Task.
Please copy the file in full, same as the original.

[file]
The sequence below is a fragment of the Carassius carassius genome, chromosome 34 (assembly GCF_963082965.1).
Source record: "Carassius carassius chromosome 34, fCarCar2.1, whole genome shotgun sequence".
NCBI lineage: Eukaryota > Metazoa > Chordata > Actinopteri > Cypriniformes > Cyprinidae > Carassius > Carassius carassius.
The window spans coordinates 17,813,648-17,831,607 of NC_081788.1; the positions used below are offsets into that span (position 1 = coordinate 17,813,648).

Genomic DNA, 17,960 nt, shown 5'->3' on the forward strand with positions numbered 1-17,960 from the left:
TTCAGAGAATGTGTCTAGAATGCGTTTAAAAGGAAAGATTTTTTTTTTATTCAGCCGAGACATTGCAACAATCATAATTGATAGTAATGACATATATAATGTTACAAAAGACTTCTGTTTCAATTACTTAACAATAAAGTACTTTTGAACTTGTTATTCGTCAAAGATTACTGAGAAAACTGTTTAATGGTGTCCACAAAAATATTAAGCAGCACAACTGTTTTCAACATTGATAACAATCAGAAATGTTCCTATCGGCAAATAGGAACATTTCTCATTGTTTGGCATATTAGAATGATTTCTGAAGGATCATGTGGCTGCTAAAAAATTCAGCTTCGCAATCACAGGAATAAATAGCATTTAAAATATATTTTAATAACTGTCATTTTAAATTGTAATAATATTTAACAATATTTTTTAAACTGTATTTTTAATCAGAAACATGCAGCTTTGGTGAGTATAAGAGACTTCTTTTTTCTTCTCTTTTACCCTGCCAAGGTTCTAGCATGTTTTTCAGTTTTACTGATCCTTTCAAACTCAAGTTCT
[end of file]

The sequence below is a fragment of the Carassius carassius genome, chromosome 34 (assembly GCF_963082965.1).
Source record: "Carassius carassius chromosome 34, fCarCar2.1, whole genome shotgun sequence".
NCBI lineage: Eukaryota > Metazoa > Chordata > Actinopteri > Cypriniformes > Cyprinidae > Carassius > Carassius carassius.
The window spans coordinates 17,813,648-17,831,607 of NC_081788.1; the positions used below are offsets into that span (position 1 = coordinate 17,813,648).

Genomic DNA, 17,960 nt, shown 5'->3' on the forward strand with positions numbered 1-17,960 from the left:
TTCAGAGAATGTGTCTAGAATGCGTTTAAAAGGAAAGATTTTTTTTTTATTCAGCCGAGACATTGCAACAATCATAATTGATAGTAATGACATATATAATGTTACAAAAGACTTCTGTTTCAATTACTTAACAATAAAGTACTTTTGAACTTGTTATTCGTCAAAGATTACTGAGAAAACTGTTTAATGGTGTCCACAAAAATATTAAGCAGCACAACTGTTTTCAACATTGATAACAATCAGAAATGTTCCTATCGGCAAATAGGAACATTTCTCATTGTTTGGCATATTAGAATGATTTCTGAAGGATCATGTGGCTGCTAAAAAATTCAGCTTCGCAATCACAGGAATAAATAGCATTTAAAATATATTTTAATAACTGTCATTTTAAATTGTAATAATATTTAACAATATTTTTTAAACTGTATTTTTAATCAGAAACATGCAGCTTTGGTGAGTATAAGAGACTTCTTTTTTCTTCTCTTTTACCCTGCCAAGGTTCTAGCATGTTTTTCAGTTTTACTGATCCTTTCAAACTCAAGTTCT